Tip: For a more objective way to judge airflow: Place a piece of paper over the vent, holding the paper’s top edge on the top of the vent and letting the bottom of the paper float. Take note of how far the paper blows from the wall. This isn’t an exact science, but it’s a helpful gauge.

3. Open the dampers or louvers in rooms with lower airflow first. Some of these vents may have been closed, and this alone could bring the system closer to balance. Next, investigate the other rooms and assess their airflow.

4. Check the vents in rooms that originally had medium airflow. More than likely, their airflow will feel like it dropped quite a bit. Open the dampers or louvers in these rooms slightly until they receive medium airflow, similar to the rooms you’ve already adjusted. Check all the vents again to get an idea of their progress.

5. The vents that originally were receiving high airflow will probably feel much more reasonable now. However, if they’re still receiving too much air, dial back their louvers or dampers a bit. This will divert airflow to the vents you’ve already adjusted, balancing the system.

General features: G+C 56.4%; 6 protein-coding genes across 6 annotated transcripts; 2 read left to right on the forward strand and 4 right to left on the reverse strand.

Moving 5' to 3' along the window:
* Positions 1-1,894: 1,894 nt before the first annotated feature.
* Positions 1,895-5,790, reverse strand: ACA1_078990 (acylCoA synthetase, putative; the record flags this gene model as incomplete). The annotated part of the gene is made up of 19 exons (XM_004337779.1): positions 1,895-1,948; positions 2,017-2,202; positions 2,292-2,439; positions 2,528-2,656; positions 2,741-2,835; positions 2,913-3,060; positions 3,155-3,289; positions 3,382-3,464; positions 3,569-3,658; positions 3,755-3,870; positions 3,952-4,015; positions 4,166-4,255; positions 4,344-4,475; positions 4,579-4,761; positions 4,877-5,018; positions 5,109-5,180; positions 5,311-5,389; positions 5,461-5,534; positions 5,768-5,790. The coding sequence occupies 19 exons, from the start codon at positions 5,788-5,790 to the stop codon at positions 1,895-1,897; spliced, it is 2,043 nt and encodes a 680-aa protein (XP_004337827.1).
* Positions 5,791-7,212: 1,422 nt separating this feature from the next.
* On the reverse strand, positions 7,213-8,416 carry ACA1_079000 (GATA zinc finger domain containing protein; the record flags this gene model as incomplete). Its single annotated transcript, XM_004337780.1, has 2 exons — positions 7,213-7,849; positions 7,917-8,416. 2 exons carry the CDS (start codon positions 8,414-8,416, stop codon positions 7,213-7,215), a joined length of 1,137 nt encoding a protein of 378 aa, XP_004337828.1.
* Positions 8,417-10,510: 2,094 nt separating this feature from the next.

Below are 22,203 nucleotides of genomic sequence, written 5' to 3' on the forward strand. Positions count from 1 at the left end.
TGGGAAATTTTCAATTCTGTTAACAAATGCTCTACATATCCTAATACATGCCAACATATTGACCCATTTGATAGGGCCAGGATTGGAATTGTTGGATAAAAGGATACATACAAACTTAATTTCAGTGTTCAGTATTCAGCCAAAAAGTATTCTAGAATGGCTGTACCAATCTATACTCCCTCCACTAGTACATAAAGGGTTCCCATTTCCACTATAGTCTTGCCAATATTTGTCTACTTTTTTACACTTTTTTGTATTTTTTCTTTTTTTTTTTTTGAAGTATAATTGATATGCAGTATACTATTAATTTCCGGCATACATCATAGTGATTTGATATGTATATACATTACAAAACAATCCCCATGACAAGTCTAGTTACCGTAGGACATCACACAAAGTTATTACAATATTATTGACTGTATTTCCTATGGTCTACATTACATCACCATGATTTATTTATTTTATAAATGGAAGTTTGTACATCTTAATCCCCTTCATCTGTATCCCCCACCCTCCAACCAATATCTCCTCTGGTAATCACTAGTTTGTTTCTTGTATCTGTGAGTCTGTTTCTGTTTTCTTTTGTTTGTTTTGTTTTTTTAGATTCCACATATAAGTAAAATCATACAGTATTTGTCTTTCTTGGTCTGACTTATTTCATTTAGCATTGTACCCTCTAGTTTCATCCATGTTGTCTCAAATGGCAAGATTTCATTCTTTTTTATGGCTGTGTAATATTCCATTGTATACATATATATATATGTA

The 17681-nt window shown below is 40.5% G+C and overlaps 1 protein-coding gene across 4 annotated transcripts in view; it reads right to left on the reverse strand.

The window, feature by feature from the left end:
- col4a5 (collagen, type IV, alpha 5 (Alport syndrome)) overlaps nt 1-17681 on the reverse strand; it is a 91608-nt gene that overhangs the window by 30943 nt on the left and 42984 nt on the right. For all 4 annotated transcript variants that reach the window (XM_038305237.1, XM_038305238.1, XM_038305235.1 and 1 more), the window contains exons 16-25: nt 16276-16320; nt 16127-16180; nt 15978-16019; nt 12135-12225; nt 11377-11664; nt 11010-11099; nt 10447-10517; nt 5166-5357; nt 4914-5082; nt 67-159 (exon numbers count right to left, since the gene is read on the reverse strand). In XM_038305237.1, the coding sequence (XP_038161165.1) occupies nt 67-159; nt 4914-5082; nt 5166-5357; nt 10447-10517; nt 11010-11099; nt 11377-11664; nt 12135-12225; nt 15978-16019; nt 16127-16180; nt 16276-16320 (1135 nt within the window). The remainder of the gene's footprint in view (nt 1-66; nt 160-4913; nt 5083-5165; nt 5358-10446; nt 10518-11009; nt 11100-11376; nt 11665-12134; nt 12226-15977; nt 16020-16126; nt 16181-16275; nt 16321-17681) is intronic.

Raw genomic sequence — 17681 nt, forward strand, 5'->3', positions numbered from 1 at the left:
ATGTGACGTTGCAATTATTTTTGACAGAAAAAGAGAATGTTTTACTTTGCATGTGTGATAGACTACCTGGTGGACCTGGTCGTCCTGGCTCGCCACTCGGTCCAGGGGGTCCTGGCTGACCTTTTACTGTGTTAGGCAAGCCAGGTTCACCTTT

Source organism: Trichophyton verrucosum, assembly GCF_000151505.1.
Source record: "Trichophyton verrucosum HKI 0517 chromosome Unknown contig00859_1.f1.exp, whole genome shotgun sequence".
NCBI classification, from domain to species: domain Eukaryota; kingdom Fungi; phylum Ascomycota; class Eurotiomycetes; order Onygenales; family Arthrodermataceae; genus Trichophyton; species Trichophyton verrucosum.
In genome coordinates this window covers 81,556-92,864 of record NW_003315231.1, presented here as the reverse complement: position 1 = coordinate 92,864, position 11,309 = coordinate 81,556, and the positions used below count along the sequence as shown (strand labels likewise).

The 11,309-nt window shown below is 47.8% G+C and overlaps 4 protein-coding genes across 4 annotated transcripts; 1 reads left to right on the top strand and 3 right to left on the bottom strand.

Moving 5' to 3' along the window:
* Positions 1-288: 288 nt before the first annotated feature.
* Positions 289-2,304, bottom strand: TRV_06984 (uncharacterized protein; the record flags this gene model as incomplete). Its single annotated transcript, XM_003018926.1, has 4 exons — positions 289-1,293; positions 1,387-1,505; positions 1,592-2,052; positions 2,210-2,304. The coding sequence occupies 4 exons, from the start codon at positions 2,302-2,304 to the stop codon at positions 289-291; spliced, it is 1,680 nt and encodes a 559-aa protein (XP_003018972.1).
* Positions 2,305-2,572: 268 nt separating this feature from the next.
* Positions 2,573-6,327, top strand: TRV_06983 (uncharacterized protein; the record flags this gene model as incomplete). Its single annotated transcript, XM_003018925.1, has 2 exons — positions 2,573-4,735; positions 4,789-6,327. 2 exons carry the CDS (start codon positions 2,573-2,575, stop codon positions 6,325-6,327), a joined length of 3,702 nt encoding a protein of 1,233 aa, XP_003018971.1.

6. Set the HVAC system back to the normal setting and allow it to heat or cool the home over the next few days. Take note of the comfort level throughout the home during the day and at night and adjust the vents as necessary.

Note: This is a helpful way to bring a home closer to balance, but it’s not perfect. Large rooms require a higher volume of airflow than small rooms, so dialing them back to roughly the same CFM (cubic feet per minute, which we’ve indicated with our paper airflow test) will mean that these two rooms aren’t receiving the correct amount of airflow for their size. This means that you’ll need to have a little patience as you make some necessary adjustments over the course of several weeks.

When You Should Call a Pro for Air Balancing

Most DIYers can improve the comfort of their home with some simple adjustments to the vents and dampers. However, in cases where those adjustments don’t make a difference or provide consistent results, it may be time to call a professional.

When a professional HVAC technician air balances a system, they take specific measurements at each vent to diagnose potential issues. They’ll also look at the unit’s fan speed, dampers, and even ductwork size. For instance, large rooms may require more air volume, which could mean installing a larger vent and new, larger ductwork. Rooms on the end of the line may require more air pressure for conditioned air to reach them, resulting in smaller ductwork.

Generally speaking, HVAC companies will charge around $100 per opening or vent. This can get pricey quickly, but the result will be an air-balanced system that distributes the right amount of air to each room for a consistent temperature throughout the home.



www.thisoldhouse.com